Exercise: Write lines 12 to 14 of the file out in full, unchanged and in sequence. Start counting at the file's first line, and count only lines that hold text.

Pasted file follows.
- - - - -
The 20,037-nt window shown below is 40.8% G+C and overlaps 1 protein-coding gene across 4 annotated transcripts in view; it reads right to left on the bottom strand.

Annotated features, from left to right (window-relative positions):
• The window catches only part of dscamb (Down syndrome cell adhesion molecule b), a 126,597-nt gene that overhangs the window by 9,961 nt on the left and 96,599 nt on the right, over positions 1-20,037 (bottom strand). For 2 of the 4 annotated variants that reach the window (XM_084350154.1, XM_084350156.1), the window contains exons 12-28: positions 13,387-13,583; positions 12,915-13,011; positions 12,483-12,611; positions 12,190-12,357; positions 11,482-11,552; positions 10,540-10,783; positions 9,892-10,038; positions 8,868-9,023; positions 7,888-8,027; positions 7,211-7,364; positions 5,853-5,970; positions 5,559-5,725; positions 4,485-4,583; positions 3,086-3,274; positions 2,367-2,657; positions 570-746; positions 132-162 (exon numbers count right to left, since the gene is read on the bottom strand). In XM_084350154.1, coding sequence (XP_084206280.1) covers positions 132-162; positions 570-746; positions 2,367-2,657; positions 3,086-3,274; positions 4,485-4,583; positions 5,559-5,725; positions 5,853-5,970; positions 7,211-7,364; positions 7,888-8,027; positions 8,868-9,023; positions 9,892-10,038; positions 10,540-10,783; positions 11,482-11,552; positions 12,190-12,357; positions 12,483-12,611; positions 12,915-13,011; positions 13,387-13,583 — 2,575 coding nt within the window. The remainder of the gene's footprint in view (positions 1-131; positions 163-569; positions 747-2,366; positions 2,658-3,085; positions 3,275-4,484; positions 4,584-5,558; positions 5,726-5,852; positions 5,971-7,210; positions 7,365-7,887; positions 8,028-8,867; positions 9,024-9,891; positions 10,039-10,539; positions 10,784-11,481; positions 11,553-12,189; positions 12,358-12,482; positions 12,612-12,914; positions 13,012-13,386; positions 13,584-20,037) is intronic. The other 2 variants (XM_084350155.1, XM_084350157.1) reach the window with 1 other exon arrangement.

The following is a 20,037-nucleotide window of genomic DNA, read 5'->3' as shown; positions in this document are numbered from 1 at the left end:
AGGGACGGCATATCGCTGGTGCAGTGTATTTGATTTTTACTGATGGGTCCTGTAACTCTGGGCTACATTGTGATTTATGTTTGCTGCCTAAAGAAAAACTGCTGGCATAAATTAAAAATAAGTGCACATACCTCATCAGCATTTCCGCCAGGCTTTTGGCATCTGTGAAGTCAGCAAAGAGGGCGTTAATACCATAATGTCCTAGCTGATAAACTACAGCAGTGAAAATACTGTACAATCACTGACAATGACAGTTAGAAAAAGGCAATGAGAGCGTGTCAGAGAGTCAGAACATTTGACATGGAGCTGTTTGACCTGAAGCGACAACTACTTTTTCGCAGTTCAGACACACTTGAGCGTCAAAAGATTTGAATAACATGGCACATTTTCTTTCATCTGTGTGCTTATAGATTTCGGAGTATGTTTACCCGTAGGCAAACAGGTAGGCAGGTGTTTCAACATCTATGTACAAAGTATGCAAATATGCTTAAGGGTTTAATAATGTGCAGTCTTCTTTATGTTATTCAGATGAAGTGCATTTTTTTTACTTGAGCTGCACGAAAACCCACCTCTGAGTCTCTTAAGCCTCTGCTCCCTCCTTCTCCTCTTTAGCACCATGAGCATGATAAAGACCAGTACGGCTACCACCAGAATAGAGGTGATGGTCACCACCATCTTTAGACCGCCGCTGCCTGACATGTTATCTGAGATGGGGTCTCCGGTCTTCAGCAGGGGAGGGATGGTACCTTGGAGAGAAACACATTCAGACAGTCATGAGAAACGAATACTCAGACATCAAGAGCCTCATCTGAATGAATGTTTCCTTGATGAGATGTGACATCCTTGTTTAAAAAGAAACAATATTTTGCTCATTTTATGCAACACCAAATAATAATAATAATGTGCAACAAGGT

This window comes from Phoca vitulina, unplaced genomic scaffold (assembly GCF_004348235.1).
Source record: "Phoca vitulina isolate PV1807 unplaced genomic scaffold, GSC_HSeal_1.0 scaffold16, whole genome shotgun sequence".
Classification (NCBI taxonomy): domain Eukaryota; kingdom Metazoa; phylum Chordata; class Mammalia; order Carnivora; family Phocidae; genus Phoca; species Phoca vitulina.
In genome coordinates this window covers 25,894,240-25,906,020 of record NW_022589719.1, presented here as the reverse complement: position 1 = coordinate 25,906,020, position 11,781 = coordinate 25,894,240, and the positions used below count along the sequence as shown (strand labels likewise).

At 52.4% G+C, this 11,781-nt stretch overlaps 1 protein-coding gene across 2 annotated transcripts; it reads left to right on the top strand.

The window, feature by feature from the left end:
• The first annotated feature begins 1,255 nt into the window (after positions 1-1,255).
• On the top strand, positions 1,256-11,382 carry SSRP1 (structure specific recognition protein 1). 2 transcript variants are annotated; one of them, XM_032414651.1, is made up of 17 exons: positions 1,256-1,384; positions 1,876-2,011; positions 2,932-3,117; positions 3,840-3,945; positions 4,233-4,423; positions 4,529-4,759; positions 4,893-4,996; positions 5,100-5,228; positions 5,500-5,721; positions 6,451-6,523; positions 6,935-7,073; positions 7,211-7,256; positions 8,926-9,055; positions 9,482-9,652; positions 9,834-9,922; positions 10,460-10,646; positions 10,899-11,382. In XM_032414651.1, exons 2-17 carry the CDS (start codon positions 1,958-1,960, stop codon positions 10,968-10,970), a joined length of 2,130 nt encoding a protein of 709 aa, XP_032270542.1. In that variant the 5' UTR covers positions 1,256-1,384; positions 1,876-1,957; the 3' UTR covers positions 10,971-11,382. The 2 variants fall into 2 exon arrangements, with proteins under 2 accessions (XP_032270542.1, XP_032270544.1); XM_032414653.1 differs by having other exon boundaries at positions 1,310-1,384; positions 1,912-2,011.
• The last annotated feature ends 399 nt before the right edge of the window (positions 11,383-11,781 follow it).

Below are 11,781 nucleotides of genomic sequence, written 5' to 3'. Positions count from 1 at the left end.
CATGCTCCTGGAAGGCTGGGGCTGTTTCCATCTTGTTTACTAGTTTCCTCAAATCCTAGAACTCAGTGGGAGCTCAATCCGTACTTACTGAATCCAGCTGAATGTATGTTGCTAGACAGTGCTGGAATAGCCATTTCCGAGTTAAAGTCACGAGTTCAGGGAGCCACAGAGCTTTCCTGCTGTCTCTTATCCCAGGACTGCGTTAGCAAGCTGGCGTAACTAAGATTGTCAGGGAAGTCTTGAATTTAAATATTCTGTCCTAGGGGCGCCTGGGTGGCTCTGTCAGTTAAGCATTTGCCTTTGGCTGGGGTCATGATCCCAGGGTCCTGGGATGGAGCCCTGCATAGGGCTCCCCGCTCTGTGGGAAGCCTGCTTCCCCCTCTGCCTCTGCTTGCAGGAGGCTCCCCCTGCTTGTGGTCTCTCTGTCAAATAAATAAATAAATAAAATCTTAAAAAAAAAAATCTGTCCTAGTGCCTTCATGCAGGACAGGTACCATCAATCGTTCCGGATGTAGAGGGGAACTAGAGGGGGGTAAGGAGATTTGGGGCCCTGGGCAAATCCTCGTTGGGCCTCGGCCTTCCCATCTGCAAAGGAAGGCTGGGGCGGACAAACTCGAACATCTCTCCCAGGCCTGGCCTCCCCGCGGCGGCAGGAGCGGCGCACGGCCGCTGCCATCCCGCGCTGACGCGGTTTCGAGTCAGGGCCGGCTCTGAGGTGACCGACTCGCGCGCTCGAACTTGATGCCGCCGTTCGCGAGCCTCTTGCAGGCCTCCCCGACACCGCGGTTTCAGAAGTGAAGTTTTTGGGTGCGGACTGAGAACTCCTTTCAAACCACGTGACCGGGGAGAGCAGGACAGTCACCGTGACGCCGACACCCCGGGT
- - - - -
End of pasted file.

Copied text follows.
• The first annotated feature begins 1,255 nt into the window (after positions 1-1,255).
• On the top strand, positions 1,256-11,382 carry SSRP1 (structure specific recognition protein 1). 2 transcript variants are annotated; one of them, XM_032414651.1, is made up of 17 exons: positions 1,256-1,384; positions 1,876-2,011; positions 2,932-3,117; positions 3,840-3,945; positions 4,233-4,423; positions 4,529-4,759; positions 4,893-4,996; positions 5,100-5,228; positions 5,500-5,721; positions 6,451-6,523; positions 6,935-7,073; positions 7,211-7,256; positions 8,926-9,055; positions 9,482-9,652; positions 9,834-9,922; positions 10,460-10,646; positions 10,899-11,382. In XM_032414651.1, exons 2-17 carry the CDS (start codon positions 1,958-1,960, stop codon positions 10,968-10,970), a joined length of 2,130 nt encoding a protein of 709 aa, XP_032270542.1. In that variant the 5' UTR covers positions 1,256-1,384; positions 1,876-1,957; the 3' UTR covers positions 10,971-11,382. The 2 variants fall into 2 exon arrangements, with proteins under 2 accessions (XP_032270542.1, XP_032270544.1); XM_032414653.1 differs by having other exon boundaries at positions 1,310-1,384; positions 1,912-2,011.
• The last annotated feature ends 399 nt before the right edge of the window (positions 11,383-11,781 follow it).